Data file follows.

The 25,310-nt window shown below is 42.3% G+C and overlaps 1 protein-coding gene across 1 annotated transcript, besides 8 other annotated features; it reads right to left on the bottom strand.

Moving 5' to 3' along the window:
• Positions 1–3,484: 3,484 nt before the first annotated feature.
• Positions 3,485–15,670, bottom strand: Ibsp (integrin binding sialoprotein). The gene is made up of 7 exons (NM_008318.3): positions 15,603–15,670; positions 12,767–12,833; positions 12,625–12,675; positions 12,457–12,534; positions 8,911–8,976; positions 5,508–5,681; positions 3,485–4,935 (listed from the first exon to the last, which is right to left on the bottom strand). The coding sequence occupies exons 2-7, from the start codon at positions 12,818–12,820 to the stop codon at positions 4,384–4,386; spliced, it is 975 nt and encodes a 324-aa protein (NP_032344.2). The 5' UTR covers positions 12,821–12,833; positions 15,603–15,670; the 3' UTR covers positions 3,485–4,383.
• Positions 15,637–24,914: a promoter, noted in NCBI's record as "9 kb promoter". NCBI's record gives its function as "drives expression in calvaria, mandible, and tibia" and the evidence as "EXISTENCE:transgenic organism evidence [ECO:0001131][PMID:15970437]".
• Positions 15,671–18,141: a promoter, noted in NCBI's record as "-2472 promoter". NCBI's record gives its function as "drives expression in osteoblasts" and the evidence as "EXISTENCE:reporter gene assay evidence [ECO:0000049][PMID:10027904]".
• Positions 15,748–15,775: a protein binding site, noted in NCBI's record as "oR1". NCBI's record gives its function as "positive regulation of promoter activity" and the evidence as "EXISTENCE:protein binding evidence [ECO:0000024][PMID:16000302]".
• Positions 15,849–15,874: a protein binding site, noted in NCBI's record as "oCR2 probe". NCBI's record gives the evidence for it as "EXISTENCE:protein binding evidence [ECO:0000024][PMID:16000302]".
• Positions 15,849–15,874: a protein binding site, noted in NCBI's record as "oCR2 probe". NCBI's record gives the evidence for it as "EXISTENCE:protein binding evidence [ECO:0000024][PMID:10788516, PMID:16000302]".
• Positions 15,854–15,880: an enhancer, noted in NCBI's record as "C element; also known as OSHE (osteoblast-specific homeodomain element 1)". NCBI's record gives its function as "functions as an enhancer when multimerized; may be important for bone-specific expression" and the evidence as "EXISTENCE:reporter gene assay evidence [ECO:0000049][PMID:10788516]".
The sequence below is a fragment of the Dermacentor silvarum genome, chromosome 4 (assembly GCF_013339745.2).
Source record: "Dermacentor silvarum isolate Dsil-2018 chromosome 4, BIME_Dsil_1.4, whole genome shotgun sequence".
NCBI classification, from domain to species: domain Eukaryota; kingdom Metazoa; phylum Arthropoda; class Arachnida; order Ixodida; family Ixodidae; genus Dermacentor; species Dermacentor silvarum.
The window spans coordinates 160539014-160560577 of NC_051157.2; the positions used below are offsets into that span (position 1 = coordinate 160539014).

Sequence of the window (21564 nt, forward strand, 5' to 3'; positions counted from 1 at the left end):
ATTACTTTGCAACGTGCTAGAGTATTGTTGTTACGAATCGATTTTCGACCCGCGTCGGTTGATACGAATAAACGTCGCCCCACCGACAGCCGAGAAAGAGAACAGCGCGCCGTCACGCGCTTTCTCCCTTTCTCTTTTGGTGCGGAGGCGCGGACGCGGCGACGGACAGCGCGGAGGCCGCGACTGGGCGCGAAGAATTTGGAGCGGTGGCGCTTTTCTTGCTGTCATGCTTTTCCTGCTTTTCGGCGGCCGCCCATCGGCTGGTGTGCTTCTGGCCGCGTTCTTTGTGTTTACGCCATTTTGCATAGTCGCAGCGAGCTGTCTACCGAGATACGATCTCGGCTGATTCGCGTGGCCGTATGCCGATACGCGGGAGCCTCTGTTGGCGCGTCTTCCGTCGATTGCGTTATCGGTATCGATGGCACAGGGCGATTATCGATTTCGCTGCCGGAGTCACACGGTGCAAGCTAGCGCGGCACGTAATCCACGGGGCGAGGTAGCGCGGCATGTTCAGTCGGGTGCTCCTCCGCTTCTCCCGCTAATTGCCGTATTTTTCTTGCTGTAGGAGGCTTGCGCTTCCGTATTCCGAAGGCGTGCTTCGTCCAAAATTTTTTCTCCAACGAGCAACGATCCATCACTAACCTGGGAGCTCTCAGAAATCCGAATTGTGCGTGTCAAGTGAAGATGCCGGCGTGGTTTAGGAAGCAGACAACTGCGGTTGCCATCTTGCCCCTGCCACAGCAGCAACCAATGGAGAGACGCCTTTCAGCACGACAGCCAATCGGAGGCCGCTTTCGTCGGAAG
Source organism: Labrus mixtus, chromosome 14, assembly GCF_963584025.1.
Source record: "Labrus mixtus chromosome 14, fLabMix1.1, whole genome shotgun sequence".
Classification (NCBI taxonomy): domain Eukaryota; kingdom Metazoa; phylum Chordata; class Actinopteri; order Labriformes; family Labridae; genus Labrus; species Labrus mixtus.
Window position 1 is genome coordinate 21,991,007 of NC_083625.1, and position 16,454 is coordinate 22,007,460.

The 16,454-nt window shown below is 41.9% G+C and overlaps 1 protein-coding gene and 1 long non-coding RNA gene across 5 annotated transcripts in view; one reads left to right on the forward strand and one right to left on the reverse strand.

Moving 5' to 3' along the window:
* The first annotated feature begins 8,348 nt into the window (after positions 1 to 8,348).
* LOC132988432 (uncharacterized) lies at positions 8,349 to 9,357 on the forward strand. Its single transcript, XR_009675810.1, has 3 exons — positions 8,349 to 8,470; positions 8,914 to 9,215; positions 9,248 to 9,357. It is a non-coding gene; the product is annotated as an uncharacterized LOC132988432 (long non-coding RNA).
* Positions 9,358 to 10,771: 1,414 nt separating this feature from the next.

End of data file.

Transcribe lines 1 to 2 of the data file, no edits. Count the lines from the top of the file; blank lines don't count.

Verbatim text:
The 25,310-nt window shown below is 42.3% G+C and overlaps 1 protein-coding gene across 1 annotated transcript, besides 8 other annotated features; it reads right to left on the bottom strand.

Moving 5' to 3' along the window: